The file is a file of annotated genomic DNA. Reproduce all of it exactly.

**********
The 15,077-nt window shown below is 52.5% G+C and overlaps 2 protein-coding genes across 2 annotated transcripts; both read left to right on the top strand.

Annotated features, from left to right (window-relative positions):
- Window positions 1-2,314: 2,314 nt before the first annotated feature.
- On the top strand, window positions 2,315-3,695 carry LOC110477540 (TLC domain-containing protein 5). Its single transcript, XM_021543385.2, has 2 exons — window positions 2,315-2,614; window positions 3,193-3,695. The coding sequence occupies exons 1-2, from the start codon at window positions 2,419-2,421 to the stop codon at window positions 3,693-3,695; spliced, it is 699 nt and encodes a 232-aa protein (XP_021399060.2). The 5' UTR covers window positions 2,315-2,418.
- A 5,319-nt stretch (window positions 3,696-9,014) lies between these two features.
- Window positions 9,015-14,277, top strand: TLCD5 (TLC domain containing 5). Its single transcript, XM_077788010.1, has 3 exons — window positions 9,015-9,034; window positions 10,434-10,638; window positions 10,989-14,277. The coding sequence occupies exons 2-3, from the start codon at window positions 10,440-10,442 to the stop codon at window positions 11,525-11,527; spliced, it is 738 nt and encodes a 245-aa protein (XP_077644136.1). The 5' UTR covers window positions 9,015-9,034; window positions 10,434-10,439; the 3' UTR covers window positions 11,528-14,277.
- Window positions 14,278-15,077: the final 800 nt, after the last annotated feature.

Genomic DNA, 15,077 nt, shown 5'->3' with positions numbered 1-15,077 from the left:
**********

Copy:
The 15,077-nt window shown below is 52.5% G+C and overlaps 2 protein-coding genes across 2 annotated transcripts; both read left to right on the top strand.

Annotated features, from left to right (window-relative positions):
- Window positions 1-2,314: 2,314 nt before the first annotated feature.
- On the top strand, window positions 2,315-3,695 carry LOC110477540 (TLC domain-containing protein 5). Its single transcript, XM_021543385.2, has 2 exons — window positions 2,315-2,614; window positions 3,193-3,695. The coding sequence occupies exons 1-2, from the start codon at window positions 2,419-2,421 to the stop codon at window positions 3,693-3,695; spliced, it is 699 nt and encodes a 232-aa protein (XP_021399060.2). The 5' UTR covers window positions 2,315-2,418.
- A 5,319-nt stretch (window positions 3,696-9,014) lies between these two features.
- Window positions 9,015-14,277, top strand: TLCD5 (TLC domain containing 5). Its single transcript, XM_077788010.1, has 3 exons — window positions 9,015-9,034; window positions 10,434-10,638; window positions 10,989-14,277. The coding sequence occupies exons 2-3, from the start codon at window positions 10,440-10,442 to the stop codon at window positions 11,525-11,527; spliced, it is 738 nt and encodes a 245-aa protein (XP_077644136.1). The 5' UTR covers window positions 9,015-9,034; window positions 10,434-10,439; the 3' UTR covers window positions 11,528-14,277.
- Window positions 14,278-15,077: the final 800 nt, after the last annotated feature.

Genomic DNA, 15,077 nt, shown 5'->3' with positions numbered 1-15,077 from the left: